There’s one exception: “stanley brouwn” includes a short wall-mounted introductory text stylized in the artist’s signature all-lowercase Helvetica type, noting that the artist, a pioneering figure of European conceptual art in the 1960s, was interested in the measurement of space, volume, and distance, elaborated through iterations of regional, historical, and fabricated standards of length. One series is mentioned by name, the relatively well-known this way brouwn (1961-1964), directions drawn by passersby to point the way to another location scribbled in idiosyncratic and inscrutable shorthand on sheets of paper later stamped with the title this way brouwn

Most works on display are likewise barely there: thin, precise penciled lengths of arcane measurements on long sheets of white paper, a Judd-like plain wood room lit by a single exposed light bulb, and gray metal file cabinets filled with cards tallying daily step counts and making cryptic calculations. It’s exactly the kind of art that draws the most skepticism—part of the point for brouwn, who was firmly in dialogue with conceptual artists of his time and fond of iterative works produced by instructions, specification, measurements, or random chance.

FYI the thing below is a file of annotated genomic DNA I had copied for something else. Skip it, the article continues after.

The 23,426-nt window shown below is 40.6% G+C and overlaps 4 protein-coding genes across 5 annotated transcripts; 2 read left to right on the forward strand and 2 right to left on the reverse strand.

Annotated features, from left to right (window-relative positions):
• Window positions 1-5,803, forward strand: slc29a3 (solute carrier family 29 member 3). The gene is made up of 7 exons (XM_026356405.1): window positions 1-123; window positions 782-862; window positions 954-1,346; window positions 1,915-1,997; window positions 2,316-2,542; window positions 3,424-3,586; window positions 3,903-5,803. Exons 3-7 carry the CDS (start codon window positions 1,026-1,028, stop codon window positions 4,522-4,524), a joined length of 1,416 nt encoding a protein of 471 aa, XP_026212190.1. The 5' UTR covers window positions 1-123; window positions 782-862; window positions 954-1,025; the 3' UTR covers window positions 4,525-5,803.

In practice, some exhibition-goers are mystified, others are incredulous. “Too much math,” announced a zealous teenager traveling in a pack of five, after glancing at 10 km 1:5000 (1976), a long length of paper with a faintly drawn line measuring out, presumably, a 10 km distance at one-to-5,000 scale. But critics are only the most vocal, and for me, the quiet exhibition allowed a hallucinatory expansiveness to accompany brouwn’s obsessive exploration of distance and notation. Delightfully little is necessary for a mark to become a scale, to activate spatial imagination.